So while List is a direct equivalent to tuple, consider Pair or even a data class as the best substitute depending on the usage.

list -> MutableList

The python list can also be used in situations that are not really usage as a collection, but this tends to occur less than with lists. If there are the indexes to the list are literals, or the items in the list are not all of the same type, then consider if the list should be replaced by something other than a MutableList.  A true collection will be indexed mostly within loops. Use ‘mutableListOf() to instance a MutableList type.

common list operations:

val myList = mutableListOf(1,2) // myList cannot be reassigned, but list is mutable
val added = myList.add(33)  // add the value 3 to the (end of the) list
//  not 'add' return true if successful
myList.add(1,55) // insert into list at index 1 (2nd location)
//  list is now 1,55,2,33
remove(55)  // first the first entry matching 55 and remove (return true if successful)
val popped = removeAt(2) // remove the value found at index 2 and return that value

dictionary -> Map or MutableMap (or data class)

The direct replacement for dictionary is the MutableMap, but with no python equivalent to the Map, dictionaries are often used as maps.  If the dictionary is declared with literal values in place, then a Map (declared as mapOf( key to value) ) will be the replacement.  If the dictionary is declared empty, then a MutableMap ( declared with mutableMap() )  is likely to be the substitute.   Take care that dictionaries with literals strings for keys a probably really object substitutes and best replaced by a data class.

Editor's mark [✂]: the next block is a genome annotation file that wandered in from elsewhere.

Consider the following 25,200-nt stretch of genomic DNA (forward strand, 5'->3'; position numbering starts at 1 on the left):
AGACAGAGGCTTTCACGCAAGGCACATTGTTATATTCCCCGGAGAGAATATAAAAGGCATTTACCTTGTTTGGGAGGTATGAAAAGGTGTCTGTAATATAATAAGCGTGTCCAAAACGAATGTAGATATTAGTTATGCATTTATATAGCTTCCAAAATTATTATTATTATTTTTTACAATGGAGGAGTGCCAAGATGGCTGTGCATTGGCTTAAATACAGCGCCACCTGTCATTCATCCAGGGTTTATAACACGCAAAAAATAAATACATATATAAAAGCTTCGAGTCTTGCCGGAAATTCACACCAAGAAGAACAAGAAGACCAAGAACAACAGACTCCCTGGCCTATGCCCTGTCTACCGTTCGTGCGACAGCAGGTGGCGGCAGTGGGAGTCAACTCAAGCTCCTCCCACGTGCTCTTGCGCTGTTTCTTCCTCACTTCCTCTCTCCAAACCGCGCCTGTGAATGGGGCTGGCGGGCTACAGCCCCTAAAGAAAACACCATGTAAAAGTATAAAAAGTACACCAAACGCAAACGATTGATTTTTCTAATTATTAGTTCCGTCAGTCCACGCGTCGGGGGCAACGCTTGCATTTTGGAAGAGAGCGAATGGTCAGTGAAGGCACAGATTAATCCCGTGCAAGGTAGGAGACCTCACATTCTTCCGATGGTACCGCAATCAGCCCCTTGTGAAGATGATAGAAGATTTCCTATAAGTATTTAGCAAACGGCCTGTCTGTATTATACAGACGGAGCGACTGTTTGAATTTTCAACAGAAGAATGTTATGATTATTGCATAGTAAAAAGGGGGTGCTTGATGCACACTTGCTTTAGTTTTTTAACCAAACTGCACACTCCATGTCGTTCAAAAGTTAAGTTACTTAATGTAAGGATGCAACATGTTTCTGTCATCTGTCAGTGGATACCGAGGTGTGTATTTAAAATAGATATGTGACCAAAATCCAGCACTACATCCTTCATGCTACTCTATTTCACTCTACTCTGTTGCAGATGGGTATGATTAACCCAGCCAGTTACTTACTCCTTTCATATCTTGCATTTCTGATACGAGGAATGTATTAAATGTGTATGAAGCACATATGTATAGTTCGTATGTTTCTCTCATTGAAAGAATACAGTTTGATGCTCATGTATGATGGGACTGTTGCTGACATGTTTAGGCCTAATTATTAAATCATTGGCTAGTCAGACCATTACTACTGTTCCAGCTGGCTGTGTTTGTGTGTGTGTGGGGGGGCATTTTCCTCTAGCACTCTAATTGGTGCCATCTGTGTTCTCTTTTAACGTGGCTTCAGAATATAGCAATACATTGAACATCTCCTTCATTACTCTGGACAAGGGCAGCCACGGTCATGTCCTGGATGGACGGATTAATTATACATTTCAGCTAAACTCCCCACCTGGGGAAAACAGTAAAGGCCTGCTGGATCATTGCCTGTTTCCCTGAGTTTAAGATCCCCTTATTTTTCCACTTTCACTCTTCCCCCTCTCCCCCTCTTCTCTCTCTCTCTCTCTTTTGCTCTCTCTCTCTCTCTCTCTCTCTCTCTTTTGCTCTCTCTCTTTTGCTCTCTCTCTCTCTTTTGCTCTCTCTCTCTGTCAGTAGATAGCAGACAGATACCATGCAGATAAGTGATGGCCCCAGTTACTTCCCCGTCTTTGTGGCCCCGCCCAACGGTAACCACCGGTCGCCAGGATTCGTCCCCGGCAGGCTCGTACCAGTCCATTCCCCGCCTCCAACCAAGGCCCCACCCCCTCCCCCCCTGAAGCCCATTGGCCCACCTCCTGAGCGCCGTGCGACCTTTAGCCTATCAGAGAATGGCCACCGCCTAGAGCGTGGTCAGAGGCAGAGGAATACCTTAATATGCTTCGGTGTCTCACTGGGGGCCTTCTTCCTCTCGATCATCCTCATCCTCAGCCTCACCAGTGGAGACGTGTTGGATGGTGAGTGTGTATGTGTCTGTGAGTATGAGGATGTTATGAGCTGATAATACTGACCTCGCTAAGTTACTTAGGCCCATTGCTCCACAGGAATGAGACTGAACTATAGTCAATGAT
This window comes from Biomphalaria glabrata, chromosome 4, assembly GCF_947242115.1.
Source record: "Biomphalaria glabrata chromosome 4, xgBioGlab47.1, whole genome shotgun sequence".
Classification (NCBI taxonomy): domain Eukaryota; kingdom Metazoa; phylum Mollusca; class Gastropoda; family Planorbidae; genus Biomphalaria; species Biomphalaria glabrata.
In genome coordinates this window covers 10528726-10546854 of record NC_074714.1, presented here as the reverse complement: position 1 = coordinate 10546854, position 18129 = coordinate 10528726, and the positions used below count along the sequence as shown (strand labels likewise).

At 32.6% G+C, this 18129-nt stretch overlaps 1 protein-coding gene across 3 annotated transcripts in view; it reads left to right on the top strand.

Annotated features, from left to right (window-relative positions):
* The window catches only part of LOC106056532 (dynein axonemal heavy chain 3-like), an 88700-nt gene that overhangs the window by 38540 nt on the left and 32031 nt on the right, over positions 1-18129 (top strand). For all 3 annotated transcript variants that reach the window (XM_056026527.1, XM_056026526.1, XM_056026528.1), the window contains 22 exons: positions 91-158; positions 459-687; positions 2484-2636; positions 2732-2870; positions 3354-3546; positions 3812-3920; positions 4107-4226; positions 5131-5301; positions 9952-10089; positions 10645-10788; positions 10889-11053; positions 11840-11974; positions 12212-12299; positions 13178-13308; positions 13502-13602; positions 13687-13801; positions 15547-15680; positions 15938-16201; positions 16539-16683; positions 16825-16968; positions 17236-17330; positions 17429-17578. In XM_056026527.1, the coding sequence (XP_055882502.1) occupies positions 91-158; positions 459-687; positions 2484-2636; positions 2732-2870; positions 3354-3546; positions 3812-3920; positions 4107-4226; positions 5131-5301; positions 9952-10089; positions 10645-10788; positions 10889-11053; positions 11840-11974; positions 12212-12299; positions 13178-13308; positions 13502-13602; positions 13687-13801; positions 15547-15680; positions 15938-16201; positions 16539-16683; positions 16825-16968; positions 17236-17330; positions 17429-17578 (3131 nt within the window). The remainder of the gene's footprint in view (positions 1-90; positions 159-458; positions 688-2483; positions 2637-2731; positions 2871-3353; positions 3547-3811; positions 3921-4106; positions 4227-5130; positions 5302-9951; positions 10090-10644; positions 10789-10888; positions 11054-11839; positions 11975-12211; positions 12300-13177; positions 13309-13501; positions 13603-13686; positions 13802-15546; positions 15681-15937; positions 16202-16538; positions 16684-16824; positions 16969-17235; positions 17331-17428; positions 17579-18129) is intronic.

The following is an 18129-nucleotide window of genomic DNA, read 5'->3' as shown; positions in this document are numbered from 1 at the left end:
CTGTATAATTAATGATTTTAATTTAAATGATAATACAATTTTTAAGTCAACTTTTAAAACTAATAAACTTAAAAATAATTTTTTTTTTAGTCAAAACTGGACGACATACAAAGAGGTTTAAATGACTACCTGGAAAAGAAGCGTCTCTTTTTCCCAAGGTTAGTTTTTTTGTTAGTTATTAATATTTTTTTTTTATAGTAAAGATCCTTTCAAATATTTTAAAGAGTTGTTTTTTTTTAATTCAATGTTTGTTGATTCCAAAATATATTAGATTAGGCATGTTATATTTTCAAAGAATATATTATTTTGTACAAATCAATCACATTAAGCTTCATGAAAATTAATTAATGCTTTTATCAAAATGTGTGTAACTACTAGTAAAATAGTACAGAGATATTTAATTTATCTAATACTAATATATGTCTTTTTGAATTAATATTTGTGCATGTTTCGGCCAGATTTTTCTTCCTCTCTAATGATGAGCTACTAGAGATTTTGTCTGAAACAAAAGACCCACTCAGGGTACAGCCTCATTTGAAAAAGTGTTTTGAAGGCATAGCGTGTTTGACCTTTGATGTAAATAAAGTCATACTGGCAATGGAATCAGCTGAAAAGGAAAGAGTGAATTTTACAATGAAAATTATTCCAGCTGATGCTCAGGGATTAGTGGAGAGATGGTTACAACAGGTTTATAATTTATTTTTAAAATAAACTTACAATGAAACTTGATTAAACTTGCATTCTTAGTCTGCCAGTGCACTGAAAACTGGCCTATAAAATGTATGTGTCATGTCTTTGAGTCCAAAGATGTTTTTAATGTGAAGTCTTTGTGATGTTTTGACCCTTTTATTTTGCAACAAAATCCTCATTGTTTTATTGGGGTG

Common map operations.

val myMap = mutableMapOf<String,Int>()
//declared an empty map, type cannot be inferred without data
myMap.keys()
myMap.values()
myMap.toList()  // equivalent to python .items()

‘*’ and **

In python, any iterable can be used to provide parameters to a function.  Any dictionary can be used to provide keyword arguments.  kotlin has the concept of ‘varag’ which can have values provided by the ‘*’ prefix to an iterable, just as with python.  However, there is currently no equivalent to the ‘**”.  (more notes to be added on the * to be added)

list comprehension and other iterations vs map, filter, reduce

Python added map, filter and reduce together with lambda around 1994 , and then list comprehensions around 2000 with python 2.0. In that link Guido (creator of python)  presents strong arguments for list comprehensions, but notes that some people have suggested limitations to python lambda syntax is part of why in python comprehensions are favoured.  An argument is also presented on performance advantages, which in reality applies to python, but not to languages such as kotlin where compilation can support inline functions and other optimizations. It such languages, efficiencies depend on the compiler, not the technique itself.

Iterations vs map filter reduce, in both performance and appeal, is an argument that comes down to implementation details and personal taste.  Python has much stronger implementation of iterations in terms of both performance and appeal.  Kotlin has a map implementation with more performance than python list comprehensions,  but appeal is a personal choice.  Clearly, kotlin has better lambda than python, and that gives better map and filter, but comparing kotlin map and filter to the preferred python technique of iterations, cannot objectively produce a winner.   Just take the move from iterations in python to map and filter in kotlin with an open mind.